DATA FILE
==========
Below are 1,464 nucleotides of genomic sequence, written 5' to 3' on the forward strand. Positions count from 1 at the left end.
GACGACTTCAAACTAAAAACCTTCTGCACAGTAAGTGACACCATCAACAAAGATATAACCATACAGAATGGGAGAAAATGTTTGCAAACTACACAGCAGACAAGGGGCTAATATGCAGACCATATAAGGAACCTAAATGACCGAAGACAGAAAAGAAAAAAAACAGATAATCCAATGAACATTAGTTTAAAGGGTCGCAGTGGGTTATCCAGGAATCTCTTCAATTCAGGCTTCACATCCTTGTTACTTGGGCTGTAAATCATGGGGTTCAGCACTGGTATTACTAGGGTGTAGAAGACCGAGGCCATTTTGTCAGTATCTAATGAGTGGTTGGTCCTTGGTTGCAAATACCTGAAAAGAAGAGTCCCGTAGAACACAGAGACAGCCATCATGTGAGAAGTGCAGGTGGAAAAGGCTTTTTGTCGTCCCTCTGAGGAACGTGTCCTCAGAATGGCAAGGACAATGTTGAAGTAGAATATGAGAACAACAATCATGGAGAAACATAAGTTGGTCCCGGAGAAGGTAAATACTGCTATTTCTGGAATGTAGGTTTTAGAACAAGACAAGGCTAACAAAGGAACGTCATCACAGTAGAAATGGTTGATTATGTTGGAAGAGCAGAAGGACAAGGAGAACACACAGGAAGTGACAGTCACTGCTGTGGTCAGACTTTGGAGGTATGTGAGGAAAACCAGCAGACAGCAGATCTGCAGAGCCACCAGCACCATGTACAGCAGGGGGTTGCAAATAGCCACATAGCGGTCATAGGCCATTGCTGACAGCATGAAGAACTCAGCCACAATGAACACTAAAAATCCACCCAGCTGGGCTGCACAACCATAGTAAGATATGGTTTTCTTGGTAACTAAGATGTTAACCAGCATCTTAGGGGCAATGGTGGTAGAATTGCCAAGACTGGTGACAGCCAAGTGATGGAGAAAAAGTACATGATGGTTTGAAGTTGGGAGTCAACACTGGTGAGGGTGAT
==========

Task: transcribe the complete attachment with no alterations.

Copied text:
Below are 1,464 nucleotides of genomic sequence, written 5' to 3' on the forward strand. Positions count from 1 at the left end.
GACGACTTCAAACTAAAAACCTTCTGCACAGTAAGTGACACCATCAACAAAGATATAACCATACAGAATGGGAGAAAATGTTTGCAAACTACACAGCAGACAAGGGGCTAATATGCAGACCATATAAGGAACCTAAATGACCGAAGACAGAAAAGAAAAAAAACAGATAATCCAATGAACATTAGTTTAAAGGGTCGCAGTGGGTTATCCAGGAATCTCTTCAATTCAGGCTTCACATCCTTGTTACTTGGGCTGTAAATCATGGGGTTCAGCACTGGTATTACTAGGGTGTAGAAGACCGAGGCCATTTTGTCAGTATCTAATGAGTGGTTGGTCCTTGGTTGCAAATACCTGAAAAGAAGAGTCCCGTAGAACACAGAGACAGCCATCATGTGAGAAGTGCAGGTGGAAAAGGCTTTTTGTCGTCCCTCTGAGGAACGTGTCCTCAGAATGGCAAGGACAATGTTGAAGTAGAATATGAGAACAACAATCATGGAGAAACATAAGTTGGTCCCGGAGAAGGTAAATACTGCTATTTCTGGAATGTAGGTTTTAGAACAAGACAAGGCTAACAAAGGAACGTCATCACAGTAGAAATGGTTGATTATGTTGGAAGAGCAGAAGGACAAGGAGAACACACAGGAAGTGACAGTCACTGCTGTGGTCAGACTTTGGAGGTATGTGAGGAAAACCAGCAGACAGCAGATCTGCAGAGCCACCAGCACCATGTACAGCAGGGGGTTGCAAATAGCCACATAGCGGTCATAGGCCATTGCTGACAGCATGAAGAACTCAGCCACAATGAACACTAAAAATCCACCCAGCTGGGCTGCACAACCATAGTAAGATATGGTTTTCTTGGTAACTAAGATGTTAACCAGCATCTTAGGGGCAATGGTGGTAGAATTGCCAAGACTGGTGACAGCCAAGTGATGGAGAAAAAGTACATGATGGTTTGAAGTTGGGAGTCAACACTGGTGAGGGTGAT